The 2018 Fulbright Scholars with Foreign Minister Julie Bishop, Fulbright Chairman Peter de Cure, and Fulbright Commission Executive Director Thomas Dougherty (Photo supplied by Fulbright Commission)
UNSW Law alumnus Peerce McManus is Harvard bound on a Fulbright Postgraduate Scholarship to undertake a Master of Law focusing on the role of law, public policy, and advocacy in improving outcomes for disadvantaged communities.
Since graduating from a Bachelor of Laws/International Relations in 2014, Peerce has practised in community justice organisations such as Legal Aid NSW and the Aboriginal Legal Service, as well as working at the Federal Court of Australia.
The “challenges of coalface lawyering” underlined the important impact of policy and politics in improving access to justice in Australia.
For many issues in our community “simply reforming, repealing or introducing new legislation is often not enough to address complex or systemic issues”, Peerce says.
“To achieve sustainable, forward-looking change requires a broader toolkit of skills that includes both legal and non-legal advocacy, stakeholder engagement, and lobbying for effective policy reform.”
Responding to housing issues and homelessness is a fundamental example of this for Peerce.
He cites changes to the NSW Residential Tenancies Act 2010 as an example of how laws aimed at assisting marginalised communities can in effect discriminate against them.
“Despite its mundane title, the NSW Residential Tenancies Act 2010 is a key battleground for human rights in NSW,” he says.
The act outlines the rights and obligations of landlords and tenants, including low-income people living in government-subsidised public housing.
New legislation in 2016 aimed at reducing ‘anti-social behaviour’ within public housing areas introduced a ‘one-strike policy’ that requires the eviction of any person charged with specific criminal offenses whether or not the person is or has been found guilty of an offence.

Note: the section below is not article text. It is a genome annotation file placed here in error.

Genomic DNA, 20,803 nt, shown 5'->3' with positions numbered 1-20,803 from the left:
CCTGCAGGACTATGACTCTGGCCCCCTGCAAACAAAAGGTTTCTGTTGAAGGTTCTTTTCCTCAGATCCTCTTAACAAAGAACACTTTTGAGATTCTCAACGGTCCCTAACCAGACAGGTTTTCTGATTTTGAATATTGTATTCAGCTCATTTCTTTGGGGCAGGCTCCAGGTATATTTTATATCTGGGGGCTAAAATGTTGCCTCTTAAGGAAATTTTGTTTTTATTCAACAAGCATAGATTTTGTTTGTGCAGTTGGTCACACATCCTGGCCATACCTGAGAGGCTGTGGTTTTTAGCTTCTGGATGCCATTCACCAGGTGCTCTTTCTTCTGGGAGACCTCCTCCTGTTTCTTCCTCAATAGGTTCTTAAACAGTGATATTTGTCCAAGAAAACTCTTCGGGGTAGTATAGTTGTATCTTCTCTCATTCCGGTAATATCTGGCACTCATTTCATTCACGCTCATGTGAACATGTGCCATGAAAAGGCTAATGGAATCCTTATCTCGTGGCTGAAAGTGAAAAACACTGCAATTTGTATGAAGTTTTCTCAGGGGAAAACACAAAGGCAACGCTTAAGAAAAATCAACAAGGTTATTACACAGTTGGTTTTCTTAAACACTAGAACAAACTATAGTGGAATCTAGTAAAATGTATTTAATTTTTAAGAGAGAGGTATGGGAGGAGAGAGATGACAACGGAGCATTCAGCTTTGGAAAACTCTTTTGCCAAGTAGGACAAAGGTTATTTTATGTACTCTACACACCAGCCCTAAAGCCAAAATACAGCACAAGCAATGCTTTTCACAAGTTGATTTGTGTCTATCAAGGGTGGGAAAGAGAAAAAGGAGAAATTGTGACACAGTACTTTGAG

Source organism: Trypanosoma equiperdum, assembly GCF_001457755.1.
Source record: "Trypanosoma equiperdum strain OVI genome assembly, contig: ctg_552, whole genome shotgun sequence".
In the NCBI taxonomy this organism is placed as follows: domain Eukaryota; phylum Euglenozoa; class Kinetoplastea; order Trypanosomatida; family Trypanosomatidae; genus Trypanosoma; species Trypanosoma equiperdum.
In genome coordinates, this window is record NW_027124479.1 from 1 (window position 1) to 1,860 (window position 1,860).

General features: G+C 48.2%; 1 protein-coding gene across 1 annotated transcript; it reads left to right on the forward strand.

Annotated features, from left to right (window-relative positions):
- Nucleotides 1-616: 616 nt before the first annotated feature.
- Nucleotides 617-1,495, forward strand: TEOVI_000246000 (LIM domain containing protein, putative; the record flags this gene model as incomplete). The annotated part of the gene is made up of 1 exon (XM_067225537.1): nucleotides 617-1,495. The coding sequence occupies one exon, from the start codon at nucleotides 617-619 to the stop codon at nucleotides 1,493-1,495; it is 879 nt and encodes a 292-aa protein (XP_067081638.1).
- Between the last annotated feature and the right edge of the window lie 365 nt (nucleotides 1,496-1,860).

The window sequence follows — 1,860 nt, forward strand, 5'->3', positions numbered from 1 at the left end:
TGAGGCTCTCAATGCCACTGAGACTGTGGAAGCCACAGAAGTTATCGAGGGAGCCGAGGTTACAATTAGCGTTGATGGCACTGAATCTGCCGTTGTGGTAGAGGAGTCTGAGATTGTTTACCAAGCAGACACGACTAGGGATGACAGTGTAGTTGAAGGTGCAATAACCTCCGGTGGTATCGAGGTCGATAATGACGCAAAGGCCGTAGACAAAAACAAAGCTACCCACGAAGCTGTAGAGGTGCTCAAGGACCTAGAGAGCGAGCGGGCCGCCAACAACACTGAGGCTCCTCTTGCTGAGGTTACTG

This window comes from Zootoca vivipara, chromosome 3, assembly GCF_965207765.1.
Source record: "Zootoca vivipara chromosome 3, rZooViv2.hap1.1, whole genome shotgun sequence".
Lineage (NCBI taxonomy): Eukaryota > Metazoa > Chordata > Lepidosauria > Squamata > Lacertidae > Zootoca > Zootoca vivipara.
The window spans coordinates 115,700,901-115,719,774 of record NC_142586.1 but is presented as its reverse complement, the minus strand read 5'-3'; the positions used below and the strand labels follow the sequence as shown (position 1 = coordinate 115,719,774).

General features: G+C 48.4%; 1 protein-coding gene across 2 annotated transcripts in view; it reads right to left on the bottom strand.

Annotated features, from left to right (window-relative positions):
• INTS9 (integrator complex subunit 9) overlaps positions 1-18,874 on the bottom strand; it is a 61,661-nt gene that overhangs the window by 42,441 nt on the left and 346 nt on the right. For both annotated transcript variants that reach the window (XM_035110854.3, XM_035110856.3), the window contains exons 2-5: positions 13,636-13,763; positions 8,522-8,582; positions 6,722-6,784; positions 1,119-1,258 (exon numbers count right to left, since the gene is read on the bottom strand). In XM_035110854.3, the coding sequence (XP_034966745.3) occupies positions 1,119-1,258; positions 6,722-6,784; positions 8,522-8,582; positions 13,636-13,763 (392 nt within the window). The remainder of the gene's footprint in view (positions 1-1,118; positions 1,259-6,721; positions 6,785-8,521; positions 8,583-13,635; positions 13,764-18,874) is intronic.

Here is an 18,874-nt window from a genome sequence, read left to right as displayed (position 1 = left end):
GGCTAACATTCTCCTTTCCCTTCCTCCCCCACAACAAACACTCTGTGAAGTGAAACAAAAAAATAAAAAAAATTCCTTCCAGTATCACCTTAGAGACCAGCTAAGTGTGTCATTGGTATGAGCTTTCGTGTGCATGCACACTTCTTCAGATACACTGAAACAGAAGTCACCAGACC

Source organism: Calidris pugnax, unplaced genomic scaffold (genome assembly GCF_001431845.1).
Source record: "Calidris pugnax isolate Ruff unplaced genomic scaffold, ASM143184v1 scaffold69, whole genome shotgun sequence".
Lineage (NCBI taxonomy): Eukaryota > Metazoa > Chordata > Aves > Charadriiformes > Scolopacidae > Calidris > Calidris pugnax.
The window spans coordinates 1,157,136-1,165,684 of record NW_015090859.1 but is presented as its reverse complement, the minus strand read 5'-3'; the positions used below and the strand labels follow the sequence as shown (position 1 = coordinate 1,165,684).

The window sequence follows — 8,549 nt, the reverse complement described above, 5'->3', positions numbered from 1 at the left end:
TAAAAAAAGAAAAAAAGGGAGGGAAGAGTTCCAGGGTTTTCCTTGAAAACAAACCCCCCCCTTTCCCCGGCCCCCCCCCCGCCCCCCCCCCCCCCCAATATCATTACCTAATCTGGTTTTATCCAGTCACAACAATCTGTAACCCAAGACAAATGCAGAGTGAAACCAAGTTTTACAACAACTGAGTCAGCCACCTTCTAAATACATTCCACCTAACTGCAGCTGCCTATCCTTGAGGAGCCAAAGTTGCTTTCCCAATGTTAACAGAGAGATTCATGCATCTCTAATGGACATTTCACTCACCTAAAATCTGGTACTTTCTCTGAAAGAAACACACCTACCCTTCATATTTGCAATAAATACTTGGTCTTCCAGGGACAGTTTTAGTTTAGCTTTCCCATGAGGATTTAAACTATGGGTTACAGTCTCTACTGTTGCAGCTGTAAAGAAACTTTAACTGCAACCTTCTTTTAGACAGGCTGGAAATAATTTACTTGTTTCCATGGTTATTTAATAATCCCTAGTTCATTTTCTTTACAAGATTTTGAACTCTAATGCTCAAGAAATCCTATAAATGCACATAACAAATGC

“They are then blacklisted from accessing other public housing and this effectively renders vulnerable persons homeless and can further disempowerment,” he says.
These kinds of “well-intentioned but ill-considered policies” can have damaging consequences for the most vulnerable groups of our society. He hopes to focus on similar issues of social justice through his scholarship at Harvard next month.
The Fulbright Program is the largest educational exchange program in the world aimed at increasing international research collaboration, cultural understanding, and the exchange of ideas.
Peerce believes Harvard University’s interdisciplinary approach to legal education as well as the expansion of his international network will give him a greater understanding of the issues and potential solutions in Australia.
“Fulbright creates a network of students and alumni from all over the globe who are dedicated to improving the public good in their particular field.
“This spirit of internationalism is inspiring, and it seems to be perhaps more important today than ever before.”
Peerce's interest in social justice led him to study law at UNSW. He volunteered at a snowboarding camp held on behalf of Youth Off The Streets, a community organisation that supports disadvantaged young people.
In 2013, recognising a gap in awareness around the issues affecting this group, he started RREAL – Rights and Responsibilities Education in Alternative Learning environments – a program that connects university students and disadvantaged youths to focus on key legal issues.
The program was shortlisted from more than 450 applications for the Foundation for Young Australians’ Young Social Pioneers program and has also received a social justice enterprise grant from the same organisation.
RREAL is currently developing an app to connect more young people, teachers, and support workers with information about the legal support services available to disadvantaged youth.
Peerce credits UNSW Law for shaping his academic understanding of social justice. “I think many students choose to study law to build the skills and knowledge to make a positive impact in the world.
UNSW Law inspired me not to lose sight of that goal.”
While the Harvard LLM may open up new opportunities in social entrepreneurship, Peerce is set on returning to Australia.
“Often when we picture a human rights lawyer we think of those who work with the UN or Red Cross or in developing countries – but there is so much work to be done in our own back yard.”